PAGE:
Science Fiction Plumbs The Future Of Faith

Where technology and its consequences go, the religious imagination follows.

Susie Ang for Noema Magazine
Credits

Nathan Gardels is the editor-in-chief of Noema Magazine.

God may have been declared dead by Friedrich Nietzsche well over a century ago, but faith lives on in the literature of the future. 

As Amanda Rees writes in Noema, science fiction “enables us to think about science and religion … as mutually supportive, rather than competitive, elements of the human imagination, and of how we imagine humanity. … [It] asks its audiences not just who they think they are, but who they want to be. It creates visions both of the world as it could be and as it must not be allowed to be, with science and technology together building the future of faith.”

In short, this contemporary genre responds to the rest of the German philosopher’s musings about what happens to humans who have lost their moral and ethical bearings after killing off the putative progenitor of their origins and master of their destiny. “Must we ourselves not become gods simply to appear worthy of it?” he asked. 

Science fiction writers, Rees argues, are exploring “the consequences of technological innovation for human communities and individual human lives, whether those consequences are intentional or accidental, emotional or economic. They consider the impact that scientific theories and concepts have had on our understandings of what it means to be human, and on the limits of individual human identity. They examine how the characteristics that make us human (big brains, tool-making hands) might also lead to the end of humanity, either with a bang … or a whimper … or both.”

This brings to mind a profoundly ambiguous quip by Yuval Noah Harari. Taking Nietzsche to the next step, he has provocatively pronounced that “history began when men created gods. It will end when men become gods” through their scientific and technological prowess.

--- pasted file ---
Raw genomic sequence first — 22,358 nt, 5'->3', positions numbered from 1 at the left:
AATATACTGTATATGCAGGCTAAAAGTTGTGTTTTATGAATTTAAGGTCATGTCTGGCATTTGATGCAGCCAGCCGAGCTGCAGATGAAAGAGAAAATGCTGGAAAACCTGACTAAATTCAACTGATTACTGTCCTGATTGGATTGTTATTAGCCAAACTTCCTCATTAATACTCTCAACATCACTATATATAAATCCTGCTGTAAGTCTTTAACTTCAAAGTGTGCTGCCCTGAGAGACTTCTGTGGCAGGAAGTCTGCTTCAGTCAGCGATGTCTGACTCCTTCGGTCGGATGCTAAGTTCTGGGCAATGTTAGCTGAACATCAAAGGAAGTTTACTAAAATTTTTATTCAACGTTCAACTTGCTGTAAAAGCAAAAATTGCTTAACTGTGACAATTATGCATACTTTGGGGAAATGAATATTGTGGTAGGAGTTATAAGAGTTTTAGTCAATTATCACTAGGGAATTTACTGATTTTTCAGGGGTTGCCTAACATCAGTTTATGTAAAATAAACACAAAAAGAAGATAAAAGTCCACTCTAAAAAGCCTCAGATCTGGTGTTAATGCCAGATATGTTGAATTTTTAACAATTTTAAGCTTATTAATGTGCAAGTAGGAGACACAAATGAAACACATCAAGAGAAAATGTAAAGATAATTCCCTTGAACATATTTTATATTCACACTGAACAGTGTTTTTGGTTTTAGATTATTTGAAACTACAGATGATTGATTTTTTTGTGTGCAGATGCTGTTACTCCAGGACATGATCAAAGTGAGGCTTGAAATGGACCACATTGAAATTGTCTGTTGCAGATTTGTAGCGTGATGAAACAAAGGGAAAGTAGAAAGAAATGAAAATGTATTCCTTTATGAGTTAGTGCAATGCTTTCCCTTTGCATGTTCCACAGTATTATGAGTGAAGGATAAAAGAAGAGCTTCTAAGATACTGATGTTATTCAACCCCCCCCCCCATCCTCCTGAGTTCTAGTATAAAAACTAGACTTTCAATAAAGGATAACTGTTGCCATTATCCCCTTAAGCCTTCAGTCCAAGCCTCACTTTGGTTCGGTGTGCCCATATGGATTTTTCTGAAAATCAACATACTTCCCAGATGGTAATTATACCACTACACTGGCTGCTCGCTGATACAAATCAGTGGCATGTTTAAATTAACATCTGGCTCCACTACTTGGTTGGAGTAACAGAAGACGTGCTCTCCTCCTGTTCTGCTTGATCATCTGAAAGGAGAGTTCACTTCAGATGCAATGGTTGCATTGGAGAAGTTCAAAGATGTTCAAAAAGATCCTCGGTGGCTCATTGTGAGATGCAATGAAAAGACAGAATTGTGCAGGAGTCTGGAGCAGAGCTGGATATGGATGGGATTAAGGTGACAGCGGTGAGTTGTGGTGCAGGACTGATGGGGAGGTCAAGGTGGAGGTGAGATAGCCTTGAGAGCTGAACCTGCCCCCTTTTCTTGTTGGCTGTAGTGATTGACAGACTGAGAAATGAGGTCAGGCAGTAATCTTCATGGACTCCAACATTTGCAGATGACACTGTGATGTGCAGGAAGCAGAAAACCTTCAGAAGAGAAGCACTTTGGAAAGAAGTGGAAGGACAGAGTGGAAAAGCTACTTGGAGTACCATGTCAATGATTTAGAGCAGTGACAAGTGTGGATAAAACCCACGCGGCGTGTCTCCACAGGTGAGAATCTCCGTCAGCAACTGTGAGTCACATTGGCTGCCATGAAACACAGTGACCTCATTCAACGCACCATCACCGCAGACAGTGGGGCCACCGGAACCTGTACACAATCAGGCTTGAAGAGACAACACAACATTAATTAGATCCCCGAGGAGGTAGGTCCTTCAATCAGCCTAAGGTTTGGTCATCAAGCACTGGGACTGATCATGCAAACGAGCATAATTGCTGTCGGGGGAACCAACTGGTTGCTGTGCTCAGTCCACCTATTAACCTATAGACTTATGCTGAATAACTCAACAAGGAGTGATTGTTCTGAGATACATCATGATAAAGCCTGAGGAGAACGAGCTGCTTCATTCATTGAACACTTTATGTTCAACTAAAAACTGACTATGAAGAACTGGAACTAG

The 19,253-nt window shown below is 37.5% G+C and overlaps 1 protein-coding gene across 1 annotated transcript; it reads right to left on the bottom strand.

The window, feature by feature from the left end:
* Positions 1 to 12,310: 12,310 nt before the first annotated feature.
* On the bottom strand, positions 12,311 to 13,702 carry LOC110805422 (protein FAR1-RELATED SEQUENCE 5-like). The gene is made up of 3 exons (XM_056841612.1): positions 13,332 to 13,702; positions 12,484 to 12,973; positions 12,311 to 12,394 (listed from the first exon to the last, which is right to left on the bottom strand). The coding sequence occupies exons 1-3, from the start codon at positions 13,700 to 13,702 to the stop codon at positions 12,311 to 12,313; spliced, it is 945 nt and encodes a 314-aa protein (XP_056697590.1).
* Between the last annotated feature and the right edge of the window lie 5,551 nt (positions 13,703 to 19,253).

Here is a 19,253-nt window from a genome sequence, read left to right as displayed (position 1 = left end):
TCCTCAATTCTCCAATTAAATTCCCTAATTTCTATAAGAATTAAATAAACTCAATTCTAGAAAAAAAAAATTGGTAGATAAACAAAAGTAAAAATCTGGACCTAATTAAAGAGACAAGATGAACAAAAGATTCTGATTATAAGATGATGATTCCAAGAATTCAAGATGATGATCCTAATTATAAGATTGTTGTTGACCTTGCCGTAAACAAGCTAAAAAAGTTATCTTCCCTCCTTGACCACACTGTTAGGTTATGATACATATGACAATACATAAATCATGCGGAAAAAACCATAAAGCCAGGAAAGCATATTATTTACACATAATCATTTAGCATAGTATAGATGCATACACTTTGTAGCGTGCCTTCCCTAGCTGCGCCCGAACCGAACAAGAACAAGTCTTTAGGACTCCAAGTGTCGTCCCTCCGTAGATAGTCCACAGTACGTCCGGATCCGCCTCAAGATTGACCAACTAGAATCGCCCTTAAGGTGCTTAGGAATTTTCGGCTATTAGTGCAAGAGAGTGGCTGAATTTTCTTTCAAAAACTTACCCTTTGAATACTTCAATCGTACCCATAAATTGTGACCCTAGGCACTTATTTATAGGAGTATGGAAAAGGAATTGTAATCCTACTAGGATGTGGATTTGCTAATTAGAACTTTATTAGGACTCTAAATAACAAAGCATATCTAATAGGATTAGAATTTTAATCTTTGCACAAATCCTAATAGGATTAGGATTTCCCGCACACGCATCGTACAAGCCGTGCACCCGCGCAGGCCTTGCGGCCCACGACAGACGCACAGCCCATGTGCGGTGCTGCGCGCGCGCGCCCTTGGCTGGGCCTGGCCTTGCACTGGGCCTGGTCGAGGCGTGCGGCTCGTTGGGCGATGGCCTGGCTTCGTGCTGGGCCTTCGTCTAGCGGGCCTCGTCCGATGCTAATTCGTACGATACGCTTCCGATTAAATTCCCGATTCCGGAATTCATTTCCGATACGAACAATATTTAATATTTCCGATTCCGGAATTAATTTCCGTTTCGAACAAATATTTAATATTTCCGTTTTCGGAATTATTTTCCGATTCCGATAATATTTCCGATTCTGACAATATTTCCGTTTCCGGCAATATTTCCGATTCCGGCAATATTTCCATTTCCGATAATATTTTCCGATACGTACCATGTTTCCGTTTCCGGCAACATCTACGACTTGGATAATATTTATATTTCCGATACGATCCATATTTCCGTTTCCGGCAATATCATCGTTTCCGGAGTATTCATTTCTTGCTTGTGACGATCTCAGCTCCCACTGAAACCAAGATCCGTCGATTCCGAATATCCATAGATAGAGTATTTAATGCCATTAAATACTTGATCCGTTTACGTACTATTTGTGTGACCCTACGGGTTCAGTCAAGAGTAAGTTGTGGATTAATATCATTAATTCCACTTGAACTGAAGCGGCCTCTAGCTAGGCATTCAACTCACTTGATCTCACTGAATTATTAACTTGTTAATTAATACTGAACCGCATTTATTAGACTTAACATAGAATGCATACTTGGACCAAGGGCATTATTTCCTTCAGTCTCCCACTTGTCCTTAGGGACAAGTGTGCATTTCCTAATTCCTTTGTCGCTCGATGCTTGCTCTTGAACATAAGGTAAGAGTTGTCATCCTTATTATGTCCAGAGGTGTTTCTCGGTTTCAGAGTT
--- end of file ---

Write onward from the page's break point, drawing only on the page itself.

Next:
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If faith is evidence of what we don’t know, science endeavors to reveal the unknown. They work in a kind of dialectical tandem as the advances of science resurrect the religious imagination, not bury it.

Rees goes on: “Rather than treating them as separate and ‘non-overlapping magisteria,’ as the scientist Stephen Jay Gould put it — facts versus values, for example, or ethics versus instrumentality — science-fiction authors provide us with vivid demonstrations that scientific and religious practices are both fundamental, and fundamentally, human activities. They are both critical elements in what defines our understanding of humanity. They show us that belief and trust are at the heart of scientific activities just as much as critical doubt is at the core of theology. After all, the future of humanity depends on having faith that there will be a future, as well as in the tools with which to build it.” 

What Rees’ reflections hint at is that we may be on the cusp of a “New Axial Age,” as explored in greater depth elsewhere in Noema.

The German philosopher Karl Jaspers defined the Axial Age as that pivotal period when all the great religions and philosophies were born around the same time over two millennia ago — Confucianism in China, the Upanishads and Buddhism in India, Homer’s Greece and the Hebrew prophets. Jaspers saw these first civilizations arising in the long wake of what he called “the first Promethean Age” of man’s discovery of fire and earliest inventions. 

Today, the conjunction of climate change, the advent of artificial intelligence and the capacity to import human purposiveness into evolution through the reading and rewriting of our own genome are, like the first leaps in technology and their consequences, stirring a search for the sacred that frames both the limits and potentialities of what it means to be human. As the Polish thinker Leszek Kołakowski sagely put it, without a sense of the sacred, culture loses all sense. 

For this reason, he posited in a conversation some years ago at All Souls College in Oxford, that “mankind can never get rid of the need for religious self-identification. … Who am I, where did I come from, where do I fit in, why am I responsible, what does my life mean, how will I face death? Religion is a paramount aspect of human culture. Religious need cannot be excommunicated from culture by rationalist incantation.” 

In this, Rees agrees. Far from consigning faith to the past, science fiction plumbs its future. Where technology and its consequences go, the religious imagination will follow.